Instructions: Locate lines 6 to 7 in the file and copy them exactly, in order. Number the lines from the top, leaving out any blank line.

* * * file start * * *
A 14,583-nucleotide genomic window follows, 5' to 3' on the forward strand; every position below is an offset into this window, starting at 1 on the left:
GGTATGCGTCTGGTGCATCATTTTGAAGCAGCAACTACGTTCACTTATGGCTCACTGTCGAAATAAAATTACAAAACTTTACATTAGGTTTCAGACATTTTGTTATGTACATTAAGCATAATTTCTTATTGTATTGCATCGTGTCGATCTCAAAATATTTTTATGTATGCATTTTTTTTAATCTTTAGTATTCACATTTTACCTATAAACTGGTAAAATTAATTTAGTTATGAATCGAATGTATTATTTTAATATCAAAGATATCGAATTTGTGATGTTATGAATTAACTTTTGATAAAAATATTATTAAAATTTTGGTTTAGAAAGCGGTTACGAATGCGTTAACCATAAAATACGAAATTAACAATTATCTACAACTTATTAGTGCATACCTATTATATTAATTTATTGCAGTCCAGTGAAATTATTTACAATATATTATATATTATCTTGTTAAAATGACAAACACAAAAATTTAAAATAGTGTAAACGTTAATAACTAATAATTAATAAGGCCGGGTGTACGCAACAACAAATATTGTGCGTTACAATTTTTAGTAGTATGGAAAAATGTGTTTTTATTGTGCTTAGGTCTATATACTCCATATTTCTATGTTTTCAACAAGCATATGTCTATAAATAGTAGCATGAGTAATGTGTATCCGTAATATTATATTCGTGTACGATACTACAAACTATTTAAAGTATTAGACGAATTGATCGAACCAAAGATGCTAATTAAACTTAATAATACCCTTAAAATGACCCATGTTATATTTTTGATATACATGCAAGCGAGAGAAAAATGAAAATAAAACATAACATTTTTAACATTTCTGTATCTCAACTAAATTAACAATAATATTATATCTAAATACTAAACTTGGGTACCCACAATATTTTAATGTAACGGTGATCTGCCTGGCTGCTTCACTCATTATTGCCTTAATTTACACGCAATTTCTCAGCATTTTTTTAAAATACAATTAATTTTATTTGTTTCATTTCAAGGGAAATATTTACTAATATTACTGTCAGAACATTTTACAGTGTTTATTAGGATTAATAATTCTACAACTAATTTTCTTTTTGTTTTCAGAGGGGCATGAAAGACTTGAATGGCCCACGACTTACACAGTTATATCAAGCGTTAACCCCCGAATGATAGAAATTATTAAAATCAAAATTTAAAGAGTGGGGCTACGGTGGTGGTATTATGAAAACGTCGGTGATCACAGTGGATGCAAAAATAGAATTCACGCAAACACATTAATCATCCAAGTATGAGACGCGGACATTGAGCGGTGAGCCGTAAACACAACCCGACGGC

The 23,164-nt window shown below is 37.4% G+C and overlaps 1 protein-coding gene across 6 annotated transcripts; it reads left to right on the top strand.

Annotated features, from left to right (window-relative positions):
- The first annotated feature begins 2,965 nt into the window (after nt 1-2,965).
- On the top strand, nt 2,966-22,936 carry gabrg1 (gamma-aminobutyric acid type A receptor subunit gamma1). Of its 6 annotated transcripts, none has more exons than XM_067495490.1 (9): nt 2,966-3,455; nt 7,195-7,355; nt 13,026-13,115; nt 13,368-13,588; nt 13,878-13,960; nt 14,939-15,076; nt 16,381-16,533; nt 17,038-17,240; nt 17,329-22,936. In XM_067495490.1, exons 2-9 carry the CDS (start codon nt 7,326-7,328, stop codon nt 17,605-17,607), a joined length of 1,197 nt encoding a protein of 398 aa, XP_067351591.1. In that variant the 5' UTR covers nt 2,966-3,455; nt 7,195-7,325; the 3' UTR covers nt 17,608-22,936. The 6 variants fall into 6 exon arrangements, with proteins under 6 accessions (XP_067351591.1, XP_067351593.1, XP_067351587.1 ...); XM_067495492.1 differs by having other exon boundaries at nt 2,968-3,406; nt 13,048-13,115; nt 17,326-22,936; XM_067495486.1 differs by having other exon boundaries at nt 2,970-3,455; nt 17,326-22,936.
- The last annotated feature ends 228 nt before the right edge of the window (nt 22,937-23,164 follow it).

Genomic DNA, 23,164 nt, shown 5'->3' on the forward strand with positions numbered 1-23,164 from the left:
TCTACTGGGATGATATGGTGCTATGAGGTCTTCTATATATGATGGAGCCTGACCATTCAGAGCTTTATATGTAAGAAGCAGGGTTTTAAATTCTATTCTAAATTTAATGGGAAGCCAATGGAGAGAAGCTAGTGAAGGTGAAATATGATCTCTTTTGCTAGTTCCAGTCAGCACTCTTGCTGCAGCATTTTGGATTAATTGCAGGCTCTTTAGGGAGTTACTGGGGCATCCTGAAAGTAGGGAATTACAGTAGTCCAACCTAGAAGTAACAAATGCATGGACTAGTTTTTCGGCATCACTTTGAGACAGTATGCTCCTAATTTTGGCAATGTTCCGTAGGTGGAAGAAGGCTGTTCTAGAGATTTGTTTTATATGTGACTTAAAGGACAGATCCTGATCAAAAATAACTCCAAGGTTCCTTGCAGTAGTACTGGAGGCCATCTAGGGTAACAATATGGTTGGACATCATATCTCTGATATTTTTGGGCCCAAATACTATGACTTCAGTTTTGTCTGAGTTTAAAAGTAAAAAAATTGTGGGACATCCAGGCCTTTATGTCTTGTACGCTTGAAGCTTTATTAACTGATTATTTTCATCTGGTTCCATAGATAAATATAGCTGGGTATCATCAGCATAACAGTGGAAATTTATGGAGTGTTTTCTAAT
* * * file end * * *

- On the top strand, nt 2,966-22,936 carry gabrg1 (gamma-aminobutyric acid type A receptor subunit gamma1). Of its 6 annotated transcripts, none has more exons than XM_067495490.1 (9): nt 2,966-3,455; nt 7,195-7,355; nt 13,026-13,115; nt 13,368-13,588; nt 13,878-13,960; nt 14,939-15,076; nt 16,381-16,533; nt 17,038-17,240; nt 17,329-22,936. In XM_067495490.1, exons 2-9 carry the CDS (start codon nt 7,326-7,328, stop codon nt 17,605-17,607), a joined length of 1,197 nt encoding a protein of 398 aa, XP_067351591.1. In that variant the 5' UTR covers nt 2,966-3,455; nt 7,195-7,325; the 3' UTR covers nt 17,608-22,936. The 6 variants fall into 6 exon arrangements, with proteins under 6 accessions (XP_067351591.1, XP_067351593.1, XP_067351587.1 ...); XM_067495492.1 differs by having other exon boundaries at nt 2,968-3,406; nt 13,048-13,115; nt 17,326-22,936; XM_067495486.1 differs by having other exon boundaries at nt 2,970-3,455; nt 17,326-22,936.
- The last annotated feature ends 228 nt before the right edge of the window (nt 22,937-23,164 follow it).